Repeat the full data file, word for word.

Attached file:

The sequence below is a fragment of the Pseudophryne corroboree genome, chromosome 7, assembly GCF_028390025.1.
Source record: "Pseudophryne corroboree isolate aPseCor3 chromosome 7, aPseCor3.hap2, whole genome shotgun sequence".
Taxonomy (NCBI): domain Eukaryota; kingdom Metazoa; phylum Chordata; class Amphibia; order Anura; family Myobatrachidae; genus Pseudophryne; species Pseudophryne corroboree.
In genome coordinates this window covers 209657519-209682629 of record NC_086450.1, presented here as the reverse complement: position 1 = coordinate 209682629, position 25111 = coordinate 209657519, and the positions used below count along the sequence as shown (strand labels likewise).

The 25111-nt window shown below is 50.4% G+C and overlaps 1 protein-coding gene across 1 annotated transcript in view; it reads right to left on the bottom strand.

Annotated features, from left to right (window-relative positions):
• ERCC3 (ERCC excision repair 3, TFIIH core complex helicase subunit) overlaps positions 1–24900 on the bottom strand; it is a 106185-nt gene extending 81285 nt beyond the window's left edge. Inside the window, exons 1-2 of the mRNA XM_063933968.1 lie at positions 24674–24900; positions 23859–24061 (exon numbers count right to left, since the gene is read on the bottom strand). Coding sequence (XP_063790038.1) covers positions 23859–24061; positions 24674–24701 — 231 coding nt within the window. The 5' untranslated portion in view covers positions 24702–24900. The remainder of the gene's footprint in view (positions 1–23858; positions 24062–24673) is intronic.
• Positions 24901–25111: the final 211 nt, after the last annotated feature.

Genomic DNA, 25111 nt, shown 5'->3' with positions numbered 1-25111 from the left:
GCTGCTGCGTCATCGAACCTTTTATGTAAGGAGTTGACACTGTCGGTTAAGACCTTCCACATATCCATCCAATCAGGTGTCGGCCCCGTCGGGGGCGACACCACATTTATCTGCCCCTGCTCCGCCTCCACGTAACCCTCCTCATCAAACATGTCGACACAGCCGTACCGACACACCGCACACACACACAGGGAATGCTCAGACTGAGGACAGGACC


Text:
The sequence below is a fragment of the Pseudophryne corroboree genome, chromosome 7, assembly GCF_028390025.1.
Source record: "Pseudophryne corroboree isolate aPseCor3 chromosome 7, aPseCor3.hap2, whole genome shotgun sequence".
Taxonomy (NCBI): domain Eukaryota; kingdom Metazoa; phylum Chordata; class Amphibia; order Anura; family Myobatrachidae; genus Pseudophryne; species Pseudophryne corroboree.
In genome coordinates this window covers 209657519-209682629 of record NC_086450.1, presented here as the reverse complement: position 1 = coordinate 209682629, position 25111 = coordinate 209657519, and the positions used below count along the sequence as shown (strand labels likewise).

The 25111-nt window shown below is 50.4% G+C and overlaps 1 protein-coding gene across 1 annotated transcript in view; it reads right to left on the bottom strand.

Annotated features, from left to right (window-relative positions):
• ERCC3 (ERCC excision repair 3, TFIIH core complex helicase subunit) overlaps positions 1–24900 on the bottom strand; it is a 106185-nt gene extending 81285 nt beyond the window's left edge. Inside the window, exons 1-2 of the mRNA XM_063933968.1 lie at positions 24674–24900; positions 23859–24061 (exon numbers count right to left, since the gene is read on the bottom strand). Coding sequence (XP_063790038.1) covers positions 23859–24061; positions 24674–24701 — 231 coding nt within the window. The 5' untranslated portion in view covers positions 24702–24900. The remainder of the gene's footprint in view (positions 1–23858; positions 24062–24673) is intronic.
• Positions 24901–25111: the final 211 nt, after the last annotated feature.

Genomic DNA, 25111 nt, shown 5'->3' with positions numbered 1-25111 from the left:
GCTGCTGCGTCATCGAACCTTTTATGTAAGGAGTTGACACTGTCGGTTAAGACCTTCCACATATCCATCCAATCAGGTGTCGGCCCCGTCGGGGGCGACACCACATTTATCTGCCCCTGCTCCGCCTCCACGTAACCCTCCTCATCAAACATGTCGACACAGCCGTACCGACACACCGCACACACACACAGGGAATGCTCAGACTGAGGACAGGACC